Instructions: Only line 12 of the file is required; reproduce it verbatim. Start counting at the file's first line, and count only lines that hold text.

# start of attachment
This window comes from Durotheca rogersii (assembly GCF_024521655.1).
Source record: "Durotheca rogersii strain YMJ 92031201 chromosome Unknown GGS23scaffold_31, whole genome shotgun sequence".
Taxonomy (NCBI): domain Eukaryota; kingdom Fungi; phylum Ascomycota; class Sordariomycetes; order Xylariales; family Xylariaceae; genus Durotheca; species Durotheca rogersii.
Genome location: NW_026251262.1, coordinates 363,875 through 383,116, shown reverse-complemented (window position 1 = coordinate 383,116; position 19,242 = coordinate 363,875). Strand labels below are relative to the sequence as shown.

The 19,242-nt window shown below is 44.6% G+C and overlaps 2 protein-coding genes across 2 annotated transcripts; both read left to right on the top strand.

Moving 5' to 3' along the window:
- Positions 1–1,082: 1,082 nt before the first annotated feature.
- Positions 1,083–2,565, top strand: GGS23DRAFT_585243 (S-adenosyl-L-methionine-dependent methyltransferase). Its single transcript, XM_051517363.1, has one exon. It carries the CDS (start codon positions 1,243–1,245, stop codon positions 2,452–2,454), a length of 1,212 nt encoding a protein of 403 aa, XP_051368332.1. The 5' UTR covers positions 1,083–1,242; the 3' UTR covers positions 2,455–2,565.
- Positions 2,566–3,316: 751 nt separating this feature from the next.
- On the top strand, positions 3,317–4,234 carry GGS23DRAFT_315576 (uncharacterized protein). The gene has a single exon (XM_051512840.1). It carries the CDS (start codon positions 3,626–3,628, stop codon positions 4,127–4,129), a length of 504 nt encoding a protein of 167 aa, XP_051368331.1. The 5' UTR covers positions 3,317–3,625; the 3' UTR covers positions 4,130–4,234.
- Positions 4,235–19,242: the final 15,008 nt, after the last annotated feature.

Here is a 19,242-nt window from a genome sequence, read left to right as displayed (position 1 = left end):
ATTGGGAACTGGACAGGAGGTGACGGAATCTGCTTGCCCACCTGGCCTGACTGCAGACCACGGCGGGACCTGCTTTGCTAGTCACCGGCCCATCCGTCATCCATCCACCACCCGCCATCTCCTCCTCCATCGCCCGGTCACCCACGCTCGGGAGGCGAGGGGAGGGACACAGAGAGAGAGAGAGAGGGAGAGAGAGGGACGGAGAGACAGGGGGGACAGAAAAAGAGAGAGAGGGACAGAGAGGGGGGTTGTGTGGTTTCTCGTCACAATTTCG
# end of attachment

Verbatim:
Here is a 19,242-nt window from a genome sequence, read left to right as displayed (position 1 = left end):